Area = Pi * ( 50.82 – 23.52) = 6372. mm2
That represents a pressure of 30 kN against 6372. mm2
That pressure is transmitted to the outer contact of the elastomer with the steel.

Knowing the area of the friction contact is (Pi * 101.6mm * 31.5mm) = 10054. mm2
You can work out the contact force of the elastomer against the steel pipe ID.

Contact force, F = 30kN * 10054. / 6372. = 30 kN * 1.5778 = 47.335 kN.
Is this the “friction force” you require?

Without movement of the steel to elastomer contact we cannot know the coefficient of friction.
Is the hydraulic fluid a lubricant?
This assumed that the length of the elastomer was 31.5mm when installed in the pipe.

Rony shaha
Baluncore said:
In the diagram it looks like fluid can travel outside the elastomer and so also present pressure below the seal. Is that the case? You give seal OD as 102.5 mm. Pipe ID is 4” = 101.6 mm. There is 0.9 mm crush on the OD of the seal. That is a quite different situation to the diagram.

Consider a seal that fills the area between the shaft and pipe. The seal might rest on the base plate or have an independent reservoir of fluid between the seal and the base. Hydraulic force will apply pressure to the exposed annulus face of the elastomer. The elastomer will respond by maintaining it's volume while transmitting the face pressure to all other contact surfaces.

The force of 30kN is applied to the area of the seal face annulus.
Area = Pi * ( 50.82 – 23.52) = 6372. mm2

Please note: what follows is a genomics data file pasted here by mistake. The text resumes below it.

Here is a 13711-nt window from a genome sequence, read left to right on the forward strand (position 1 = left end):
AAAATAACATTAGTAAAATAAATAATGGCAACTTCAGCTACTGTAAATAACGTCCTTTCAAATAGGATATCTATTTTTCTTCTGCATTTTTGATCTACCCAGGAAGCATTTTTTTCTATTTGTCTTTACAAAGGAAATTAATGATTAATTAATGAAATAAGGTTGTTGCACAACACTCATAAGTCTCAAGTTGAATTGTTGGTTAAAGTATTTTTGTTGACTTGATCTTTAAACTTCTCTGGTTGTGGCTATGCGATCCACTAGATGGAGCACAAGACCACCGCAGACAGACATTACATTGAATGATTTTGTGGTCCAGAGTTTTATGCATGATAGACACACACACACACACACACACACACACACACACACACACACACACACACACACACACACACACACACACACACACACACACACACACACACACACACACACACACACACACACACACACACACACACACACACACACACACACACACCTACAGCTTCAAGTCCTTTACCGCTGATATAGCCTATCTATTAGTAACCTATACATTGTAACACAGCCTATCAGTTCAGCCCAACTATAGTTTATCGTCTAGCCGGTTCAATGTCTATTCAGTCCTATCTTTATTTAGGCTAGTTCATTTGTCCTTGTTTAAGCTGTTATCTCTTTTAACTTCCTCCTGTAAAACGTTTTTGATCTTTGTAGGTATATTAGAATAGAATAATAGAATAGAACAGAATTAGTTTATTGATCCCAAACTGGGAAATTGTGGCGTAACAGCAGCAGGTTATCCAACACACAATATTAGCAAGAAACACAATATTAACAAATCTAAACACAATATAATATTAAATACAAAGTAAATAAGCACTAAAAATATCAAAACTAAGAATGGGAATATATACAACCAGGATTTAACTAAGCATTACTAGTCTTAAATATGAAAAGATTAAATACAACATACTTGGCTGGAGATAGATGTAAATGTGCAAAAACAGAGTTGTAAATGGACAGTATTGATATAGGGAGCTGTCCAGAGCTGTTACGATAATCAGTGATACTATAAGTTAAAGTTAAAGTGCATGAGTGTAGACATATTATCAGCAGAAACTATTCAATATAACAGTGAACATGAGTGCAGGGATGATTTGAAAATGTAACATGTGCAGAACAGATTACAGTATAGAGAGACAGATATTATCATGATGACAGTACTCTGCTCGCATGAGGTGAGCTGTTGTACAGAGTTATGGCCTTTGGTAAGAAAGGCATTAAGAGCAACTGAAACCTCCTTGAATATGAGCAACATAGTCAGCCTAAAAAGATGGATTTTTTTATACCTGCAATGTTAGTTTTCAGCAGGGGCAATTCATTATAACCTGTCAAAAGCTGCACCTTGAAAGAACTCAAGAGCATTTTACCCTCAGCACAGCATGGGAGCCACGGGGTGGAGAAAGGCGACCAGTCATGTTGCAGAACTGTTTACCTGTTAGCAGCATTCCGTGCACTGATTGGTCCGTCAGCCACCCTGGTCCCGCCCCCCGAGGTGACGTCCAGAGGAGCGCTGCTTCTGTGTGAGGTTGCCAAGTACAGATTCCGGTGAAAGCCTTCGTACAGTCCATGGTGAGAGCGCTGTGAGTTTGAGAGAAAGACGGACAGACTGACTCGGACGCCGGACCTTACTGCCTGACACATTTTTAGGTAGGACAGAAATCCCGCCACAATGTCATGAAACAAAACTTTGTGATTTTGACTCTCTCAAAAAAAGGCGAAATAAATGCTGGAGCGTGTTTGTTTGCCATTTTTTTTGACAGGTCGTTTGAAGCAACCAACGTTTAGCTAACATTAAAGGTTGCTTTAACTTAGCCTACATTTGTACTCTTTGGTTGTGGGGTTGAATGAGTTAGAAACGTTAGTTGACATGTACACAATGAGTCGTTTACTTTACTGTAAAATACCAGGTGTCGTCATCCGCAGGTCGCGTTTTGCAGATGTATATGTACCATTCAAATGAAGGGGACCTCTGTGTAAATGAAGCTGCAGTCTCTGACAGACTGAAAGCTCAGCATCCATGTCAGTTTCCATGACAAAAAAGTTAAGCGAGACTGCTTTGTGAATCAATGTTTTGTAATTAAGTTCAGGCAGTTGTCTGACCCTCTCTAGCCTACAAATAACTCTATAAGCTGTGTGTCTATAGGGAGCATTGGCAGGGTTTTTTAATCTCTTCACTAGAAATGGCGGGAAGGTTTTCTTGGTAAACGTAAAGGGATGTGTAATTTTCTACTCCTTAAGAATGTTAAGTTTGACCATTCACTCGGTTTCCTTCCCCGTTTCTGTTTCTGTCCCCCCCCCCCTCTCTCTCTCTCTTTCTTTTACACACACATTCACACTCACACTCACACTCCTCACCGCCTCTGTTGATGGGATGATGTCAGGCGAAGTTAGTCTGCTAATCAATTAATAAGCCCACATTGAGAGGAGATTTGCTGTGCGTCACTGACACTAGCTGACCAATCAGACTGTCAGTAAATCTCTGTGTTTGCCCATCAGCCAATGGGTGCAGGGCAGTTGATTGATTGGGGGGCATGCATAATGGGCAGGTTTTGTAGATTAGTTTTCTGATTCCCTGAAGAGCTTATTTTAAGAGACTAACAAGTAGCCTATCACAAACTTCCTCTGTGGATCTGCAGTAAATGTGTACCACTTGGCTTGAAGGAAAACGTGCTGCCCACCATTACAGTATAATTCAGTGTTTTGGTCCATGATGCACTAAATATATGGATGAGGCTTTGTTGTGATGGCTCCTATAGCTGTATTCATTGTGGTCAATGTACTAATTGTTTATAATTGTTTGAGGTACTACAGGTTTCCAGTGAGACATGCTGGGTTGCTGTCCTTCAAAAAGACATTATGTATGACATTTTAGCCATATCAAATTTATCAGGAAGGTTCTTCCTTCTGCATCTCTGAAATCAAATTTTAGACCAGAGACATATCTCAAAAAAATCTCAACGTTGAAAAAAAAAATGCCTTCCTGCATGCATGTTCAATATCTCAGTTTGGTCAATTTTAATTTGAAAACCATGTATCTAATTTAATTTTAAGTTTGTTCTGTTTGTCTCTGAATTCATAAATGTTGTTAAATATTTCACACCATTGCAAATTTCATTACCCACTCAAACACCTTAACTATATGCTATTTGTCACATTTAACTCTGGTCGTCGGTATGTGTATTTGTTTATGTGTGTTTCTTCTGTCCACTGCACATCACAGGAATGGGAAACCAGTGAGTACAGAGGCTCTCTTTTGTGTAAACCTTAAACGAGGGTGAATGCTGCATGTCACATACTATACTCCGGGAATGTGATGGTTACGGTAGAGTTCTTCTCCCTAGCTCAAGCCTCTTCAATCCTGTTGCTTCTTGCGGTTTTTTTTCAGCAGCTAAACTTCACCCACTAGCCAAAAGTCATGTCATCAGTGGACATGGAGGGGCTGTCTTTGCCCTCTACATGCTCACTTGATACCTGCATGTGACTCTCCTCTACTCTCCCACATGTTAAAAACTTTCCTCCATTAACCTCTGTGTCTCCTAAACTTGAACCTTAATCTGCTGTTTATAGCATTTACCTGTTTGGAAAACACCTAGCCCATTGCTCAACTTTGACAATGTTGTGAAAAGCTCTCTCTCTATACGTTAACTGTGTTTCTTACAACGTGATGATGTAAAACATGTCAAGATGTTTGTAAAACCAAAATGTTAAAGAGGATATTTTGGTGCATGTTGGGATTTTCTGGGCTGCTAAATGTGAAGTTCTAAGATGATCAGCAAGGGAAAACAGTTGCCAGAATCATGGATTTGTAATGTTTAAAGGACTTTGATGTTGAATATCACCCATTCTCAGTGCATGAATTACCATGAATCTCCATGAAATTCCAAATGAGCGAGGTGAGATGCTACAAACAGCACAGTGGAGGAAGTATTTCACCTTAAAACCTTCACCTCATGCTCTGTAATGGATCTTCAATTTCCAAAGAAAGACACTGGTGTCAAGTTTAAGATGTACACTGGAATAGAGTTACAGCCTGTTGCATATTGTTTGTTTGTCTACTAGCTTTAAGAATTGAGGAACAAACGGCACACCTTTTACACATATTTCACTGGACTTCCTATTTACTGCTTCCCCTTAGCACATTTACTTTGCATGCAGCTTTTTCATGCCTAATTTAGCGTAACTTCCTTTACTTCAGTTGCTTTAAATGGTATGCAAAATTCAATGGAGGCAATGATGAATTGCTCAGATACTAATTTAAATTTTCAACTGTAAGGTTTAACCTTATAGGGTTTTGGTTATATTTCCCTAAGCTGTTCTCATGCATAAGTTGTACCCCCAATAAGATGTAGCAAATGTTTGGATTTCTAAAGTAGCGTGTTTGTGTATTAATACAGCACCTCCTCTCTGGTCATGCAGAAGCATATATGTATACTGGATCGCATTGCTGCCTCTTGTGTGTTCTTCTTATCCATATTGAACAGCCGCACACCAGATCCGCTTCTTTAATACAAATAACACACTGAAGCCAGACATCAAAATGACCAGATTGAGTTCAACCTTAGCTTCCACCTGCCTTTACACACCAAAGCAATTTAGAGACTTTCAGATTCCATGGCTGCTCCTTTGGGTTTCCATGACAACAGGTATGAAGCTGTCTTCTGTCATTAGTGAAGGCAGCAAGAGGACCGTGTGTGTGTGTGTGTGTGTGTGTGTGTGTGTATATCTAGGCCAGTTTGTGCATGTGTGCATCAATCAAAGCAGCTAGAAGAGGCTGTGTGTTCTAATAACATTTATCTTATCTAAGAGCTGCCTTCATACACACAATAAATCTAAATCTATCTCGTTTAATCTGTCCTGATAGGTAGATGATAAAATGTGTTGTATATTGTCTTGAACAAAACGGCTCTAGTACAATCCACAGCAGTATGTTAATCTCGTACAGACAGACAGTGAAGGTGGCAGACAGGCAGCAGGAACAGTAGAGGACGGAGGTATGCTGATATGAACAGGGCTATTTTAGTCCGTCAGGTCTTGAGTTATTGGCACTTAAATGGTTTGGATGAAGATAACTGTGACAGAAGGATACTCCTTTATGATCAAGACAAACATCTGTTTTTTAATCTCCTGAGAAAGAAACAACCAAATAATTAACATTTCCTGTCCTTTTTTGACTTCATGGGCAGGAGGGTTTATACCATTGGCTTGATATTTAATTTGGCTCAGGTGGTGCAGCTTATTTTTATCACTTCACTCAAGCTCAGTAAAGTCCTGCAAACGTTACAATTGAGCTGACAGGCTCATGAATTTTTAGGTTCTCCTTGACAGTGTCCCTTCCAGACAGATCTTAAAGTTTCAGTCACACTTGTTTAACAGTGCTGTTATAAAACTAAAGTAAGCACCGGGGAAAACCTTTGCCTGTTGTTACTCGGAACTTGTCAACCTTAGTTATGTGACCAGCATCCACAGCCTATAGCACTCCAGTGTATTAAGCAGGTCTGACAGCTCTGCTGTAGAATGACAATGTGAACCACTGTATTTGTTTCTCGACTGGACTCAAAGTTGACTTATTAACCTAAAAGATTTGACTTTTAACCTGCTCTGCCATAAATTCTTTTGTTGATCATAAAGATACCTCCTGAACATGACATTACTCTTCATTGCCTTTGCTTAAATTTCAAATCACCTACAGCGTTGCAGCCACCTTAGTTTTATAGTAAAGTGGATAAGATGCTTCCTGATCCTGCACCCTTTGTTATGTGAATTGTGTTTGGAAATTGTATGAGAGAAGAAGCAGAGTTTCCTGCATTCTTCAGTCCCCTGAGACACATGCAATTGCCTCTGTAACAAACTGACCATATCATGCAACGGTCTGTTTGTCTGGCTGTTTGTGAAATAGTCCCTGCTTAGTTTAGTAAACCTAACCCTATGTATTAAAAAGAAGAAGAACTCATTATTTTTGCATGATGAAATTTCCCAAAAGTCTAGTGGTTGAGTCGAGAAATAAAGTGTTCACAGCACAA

That represents a pressure of 30 kN against 6372. mm2
That pressure is transmitted to the outer contact of the elastomer with the steel.

Knowing the area of the friction contact is (Pi * 101.6mm * 31.5mm) = 10054. mm2
You can work out the contact force of the elastomer against the steel pipe ID.

Contact force, F = 30kN * 10054. / 6372. = 30 kN * 1.5778 = 47.335 kN.
Is this the “friction force” you require?

Without movement of the steel to elastomer contact we cannot know the coefficient of friction.
Is the hydraulic fluid a lubricant?
This assumed that the length of the elastomer was 31.5mm when installed in the pipe.
Thanks .

Actually, I have machined the pipe wall thickness and made a gap 3mm in between the elastomer seal and pipe wall. Then I have added compression load to 30 KN and then the seal deformed and contacted the pipe wall. I measure the contact pressure by some pressure strip but I got some lower pressure value. Now I want to calculate the co-efficient of friction of elastomer seal and inside the pipe wall. I am planning to add some hydraulic pressure on the elastomer to do the same experiment.

The simple rules to follow are:
1. The elastomer has a fixed volume, independent of pressure.
2. The pressure is the same throughout the elastomer and on all the surfaces.

If there is a gap between the seal and the inside surface of the pipe, then the force must be applied mechanically to the face of the seal. Hydraulic fluid must not pass the seal. The area of the annulus is that of the mechanical contact with the elastomer, not the diameter of the pipe.

You should calculate the initial volume of the elastomer. A 3mm gap will significantly reduce the axial length of the elastomer contact with the steel wall. 3mm on radius is 6mm on diameter.

Rony shaha
Baluncore said:
The simple rules to follow are:
1. The elastomer has a fixed volume, independent of pressure.
2. The pressure is the same throughout the elastomer and on all the surfaces.